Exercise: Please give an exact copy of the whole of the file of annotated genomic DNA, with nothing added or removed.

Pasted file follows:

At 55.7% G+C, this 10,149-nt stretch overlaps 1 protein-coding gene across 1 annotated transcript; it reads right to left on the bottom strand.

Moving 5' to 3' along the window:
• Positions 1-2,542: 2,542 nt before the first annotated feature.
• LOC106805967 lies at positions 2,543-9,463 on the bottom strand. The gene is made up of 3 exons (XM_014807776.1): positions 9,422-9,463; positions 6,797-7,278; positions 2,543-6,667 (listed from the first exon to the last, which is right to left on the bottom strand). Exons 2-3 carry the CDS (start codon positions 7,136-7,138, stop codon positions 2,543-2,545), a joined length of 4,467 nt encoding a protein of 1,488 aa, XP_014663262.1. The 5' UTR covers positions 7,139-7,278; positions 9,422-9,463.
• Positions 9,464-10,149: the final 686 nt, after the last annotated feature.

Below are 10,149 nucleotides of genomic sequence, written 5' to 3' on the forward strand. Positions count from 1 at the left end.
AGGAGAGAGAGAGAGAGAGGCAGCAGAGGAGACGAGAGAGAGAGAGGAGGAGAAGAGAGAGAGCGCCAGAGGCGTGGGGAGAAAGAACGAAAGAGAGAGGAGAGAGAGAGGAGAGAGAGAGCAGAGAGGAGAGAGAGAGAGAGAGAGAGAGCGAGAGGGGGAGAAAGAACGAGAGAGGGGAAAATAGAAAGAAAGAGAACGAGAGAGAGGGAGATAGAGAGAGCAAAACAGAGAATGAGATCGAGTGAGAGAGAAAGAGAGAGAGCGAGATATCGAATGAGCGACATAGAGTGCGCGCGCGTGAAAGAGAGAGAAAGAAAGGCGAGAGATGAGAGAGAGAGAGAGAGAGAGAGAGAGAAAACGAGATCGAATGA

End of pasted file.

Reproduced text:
At 55.7% G+C, this 10,149-nt stretch overlaps 1 protein-coding gene across 1 annotated transcript; it reads right to left on the bottom strand.

Moving 5' to 3' along the window:
• Positions 1-2,542: 2,542 nt before the first annotated feature.
• LOC106805967 lies at positions 2,543-9,463 on the bottom strand. The gene is made up of 3 exons (XM_014807776.1): positions 9,422-9,463; positions 6,797-7,278; positions 2,543-6,667 (listed from the first exon to the last, which is right to left on the bottom strand). Exons 2-3 carry the CDS (start codon positions 7,136-7,138, stop codon positions 2,543-2,545), a joined length of 4,467 nt encoding a protein of 1,488 aa, XP_014663262.1. The 5' UTR covers positions 7,139-7,278; positions 9,422-9,463.
• Positions 9,464-10,149: the final 686 nt, after the last annotated feature.

Below are 10,149 nucleotides of genomic sequence, written 5' to 3' on the forward strand. Positions count from 1 at the left end.
AGGAGAGAGAGAGAGAGAGGCAGCAGAGGAGACGAGAGAGAGAGAGGAGGAGAAGAGAGAGAGCGCCAGAGGCGTGGGGAGAAAGAACGAAAGAGAGAGGAGAGAGAGAGGAGAGAGAGAGCAGAGAGGAGAGAGAGAGAGAGAGAGAGAGCGAGAGGGGGAGAAAGAACGAGAGAGGGGAAAATAGAAAGAAAGAGAACGAGAGAGAGGGAGATAGAGAGAGCAAAACAGAGAATGAGATCGAGTGAGAGAGAAAGAGAGAGAGCGAGATATCGAATGAGCGACATAGAGTGCGCGCGCGTGAAAGAGAGAGAAAGAAAGGCGAGAGATGAGAGAGAGAGAGAGAGAGAGAGAGAGAAAACGAGATCGAATGA